The controversial goodwill message from Sterling Bank Plc which angered some Christians when the rising of Jesus from the dead was compared to the rising of Agege Bread (“Like Agege bread, he rose”) has been making waves in the marketing communications realm.

The recent twist to the scenario is the involvement of the Advertising Practitioners Council of Nigeria (APCON), the regulators of advertising in the country. APCON swung into action by releasing a statement calling the publication a ‘distasteful advertising’ that was not submitted to APCON for vetting and threatening to sanction the bank.

The oddity in this is explained through the following:

  1. The content is not an advert but a goodwill message
  2. APCON can only sanction members and not corporate companies who are not members
  3. The content if to be regulated/vetted falls under Public Relations not advertising

Below is the mandate of APCON as provided in the Act No. 55 of 1988 as revised by Act No. 93 of 1992 including:

Determining who is an advertising practitioner

Determining the standard of knowledge and skill required to be attained by persons seeking to become registered members of the advertising profession and reviewing those standards from time to time.

Conducting relevant professional examinations and awarding certificates or diplomas to successful candidates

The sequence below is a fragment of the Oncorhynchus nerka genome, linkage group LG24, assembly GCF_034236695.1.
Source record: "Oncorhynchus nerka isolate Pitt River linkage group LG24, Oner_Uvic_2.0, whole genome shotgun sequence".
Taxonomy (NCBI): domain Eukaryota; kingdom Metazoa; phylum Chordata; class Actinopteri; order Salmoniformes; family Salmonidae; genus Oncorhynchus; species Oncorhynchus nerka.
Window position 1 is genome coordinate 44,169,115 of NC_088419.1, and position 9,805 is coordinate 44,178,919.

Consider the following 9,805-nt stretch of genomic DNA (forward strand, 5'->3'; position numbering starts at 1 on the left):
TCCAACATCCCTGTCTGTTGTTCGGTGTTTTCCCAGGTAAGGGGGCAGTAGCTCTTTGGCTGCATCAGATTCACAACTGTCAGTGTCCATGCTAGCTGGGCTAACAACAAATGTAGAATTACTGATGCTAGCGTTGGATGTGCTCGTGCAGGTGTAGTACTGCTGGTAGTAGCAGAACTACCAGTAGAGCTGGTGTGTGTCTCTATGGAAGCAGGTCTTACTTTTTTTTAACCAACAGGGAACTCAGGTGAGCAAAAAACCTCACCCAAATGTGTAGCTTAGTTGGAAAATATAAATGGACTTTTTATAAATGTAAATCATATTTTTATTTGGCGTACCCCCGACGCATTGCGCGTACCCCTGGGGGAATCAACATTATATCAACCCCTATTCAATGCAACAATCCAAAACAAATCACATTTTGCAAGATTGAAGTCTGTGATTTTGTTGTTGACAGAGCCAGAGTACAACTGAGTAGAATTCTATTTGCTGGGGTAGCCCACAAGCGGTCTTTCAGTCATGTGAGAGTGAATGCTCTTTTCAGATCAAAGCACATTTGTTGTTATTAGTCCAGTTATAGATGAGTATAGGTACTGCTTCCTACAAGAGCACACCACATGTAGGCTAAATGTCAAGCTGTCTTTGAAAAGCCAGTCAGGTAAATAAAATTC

Securing by the provisions of this Act, the establishment and maintenance of a register of persons entitled to practise advertising in Nigeria and determining acceptable standards of all advertisements exposed in mass media in Nigeria.

Regulating and controlling the practise of advertising in all its aspects and ramifications.

Performing the other functions conferred on the Council by this Act.

APCON is restricted to the above mandate which is limited to advertising and cannot by law meander into areas that have nothing to do with advertising, hence, the threat to sanction Sterling Bank is misplaced and ultra vires on many grounds.

Goodwill messages are PR content and territories. PR is largely free until the body saddled with regulating Public Relations in Nigeria, the Nigerian Institute of Public Relations, decides otherwise.

Brandfit PR & Events would have advised someone with a Christian name, on this occasion, to be the one to sign off the above statement. Everything matters in crisis management.

In the process of resolving one crisis, you don’t want to unintentionally give life to another crisis.

Some might say “no wonder, he is a Muslim, this is a deliberate attack on Christianity by the Islamic faithful.

For the optics, very important and if you relegate it would be at your peril, get a Christian with a Christian name to sign off on it and close the chapter for good.

Some professionals have said CEO signing off the statement is a great idea but Brandfit PR & Events believes in this case the CEO is Muslim so another person, probably a Director, should have signed off the statement.

This is a religious matter and not a corporate one. It’s a religious matter that affects the corporate but you don’t solve it by thinking corporate, you solve it by thinking religion, and in this case, a Christian would have been best to sign off the statement.

Having someone with a Christian name say sorry and sign off has more weight than having a CEO with a Muslim name.

In a crisis where you are walking on ice, everything matters There is bias in the air and one more miscalculation is the excuse needed to trigger another round of issues.

Published on Brandfit.

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